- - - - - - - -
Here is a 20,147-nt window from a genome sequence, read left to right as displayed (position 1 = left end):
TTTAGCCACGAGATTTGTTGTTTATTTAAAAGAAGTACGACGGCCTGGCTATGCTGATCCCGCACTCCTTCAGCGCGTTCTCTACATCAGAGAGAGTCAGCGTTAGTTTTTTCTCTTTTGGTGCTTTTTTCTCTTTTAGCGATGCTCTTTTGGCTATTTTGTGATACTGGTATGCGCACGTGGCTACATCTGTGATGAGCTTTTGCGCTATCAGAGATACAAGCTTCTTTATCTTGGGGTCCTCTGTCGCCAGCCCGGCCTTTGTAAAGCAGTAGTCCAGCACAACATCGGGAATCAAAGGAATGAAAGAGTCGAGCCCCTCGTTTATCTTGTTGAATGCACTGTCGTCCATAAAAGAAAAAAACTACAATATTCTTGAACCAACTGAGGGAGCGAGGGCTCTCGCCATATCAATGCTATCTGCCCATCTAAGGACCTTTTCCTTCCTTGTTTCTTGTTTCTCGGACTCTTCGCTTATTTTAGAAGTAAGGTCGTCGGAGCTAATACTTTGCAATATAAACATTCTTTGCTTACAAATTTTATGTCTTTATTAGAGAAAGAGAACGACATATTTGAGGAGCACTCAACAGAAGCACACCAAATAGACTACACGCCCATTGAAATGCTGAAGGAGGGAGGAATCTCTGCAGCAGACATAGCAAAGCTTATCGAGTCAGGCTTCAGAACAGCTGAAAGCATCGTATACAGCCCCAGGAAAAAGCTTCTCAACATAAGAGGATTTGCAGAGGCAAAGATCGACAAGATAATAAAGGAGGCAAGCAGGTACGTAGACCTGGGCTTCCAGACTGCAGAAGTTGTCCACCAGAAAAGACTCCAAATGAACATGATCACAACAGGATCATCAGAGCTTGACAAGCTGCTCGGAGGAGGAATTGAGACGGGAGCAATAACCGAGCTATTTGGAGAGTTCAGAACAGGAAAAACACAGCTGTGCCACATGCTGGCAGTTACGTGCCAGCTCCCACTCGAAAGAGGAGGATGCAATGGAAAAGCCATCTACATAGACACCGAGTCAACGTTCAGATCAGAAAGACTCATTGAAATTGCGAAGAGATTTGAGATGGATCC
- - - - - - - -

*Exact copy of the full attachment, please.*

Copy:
Here is a 20,147-nt window from a genome sequence, read left to right as displayed (position 1 = left end):
TTTAGCCACGAGATTTGTTGTTTATTTAAAAGAAGTACGACGGCCTGGCTATGCTGATCCCGCACTCCTTCAGCGCGTTCTCTACATCAGAGAGAGTCAGCGTTAGTTTTTTCTCTTTTGGTGCTTTTTTCTCTTTTAGCGATGCTCTTTTGGCTATTTTGTGATACTGGTATGCGCACGTGGCTACATCTGTGATGAGCTTTTGCGCTATCAGAGATACAAGCTTCTTTATCTTGGGGTCCTCTGTCGCCAGCCCGGCCTTTGTAAAGCAGTAGTCCAGCACAACATCGGGAATCAAAGGAATGAAAGAGTCGAGCCCCTCGTTTATCTTGTTGAATGCACTGTCGTCCATAAAAGAAAAAAACTACAATATTCTTGAACCAACTGAGGGAGCGAGGGCTCTCGCCATATCAATGCTATCTGCCCATCTAAGGACCTTTTCCTTCCTTGTTTCTTGTTTCTCGGACTCTTCGCTTATTTTAGAAGTAAGGTCGTCGGAGCTAATACTTTGCAATATAAACATTCTTTGCTTACAAATTTTATGTCTTTATTAGAGAAAGAGAACGACATATTTGAGGAGCACTCAACAGAAGCACACCAAATAGACTACACGCCCATTGAAATGCTGAAGGAGGGAGGAATCTCTGCAGCAGACATAGCAAAGCTTATCGAGTCAGGCTTCAGAACAGCTGAAAGCATCGTATACAGCCCCAGGAAAAAGCTTCTCAACATAAGAGGATTTGCAGAGGCAAAGATCGACAAGATAATAAAGGAGGCAAGCAGGTACGTAGACCTGGGCTTCCAGACTGCAGAAGTTGTCCACCAGAAAAGACTCCAAATGAACATGATCACAACAGGATCATCAGAGCTTGACAAGCTGCTCGGAGGAGGAATTGAGACGGGAGCAATAACCGAGCTATTTGGAGAGTTCAGAACAGGAAAAACACAGCTGTGCCACATGCTGGCAGTTACGTGCCAGCTCCCACTCGAAAGAGGAGGATGCAATGGAAAAGCCATCTACATAGACACCGAGTCAACGTTCAGATCAGAAAGACTCATTGAAATTGCGAAGAGATTTGAGATGGATCC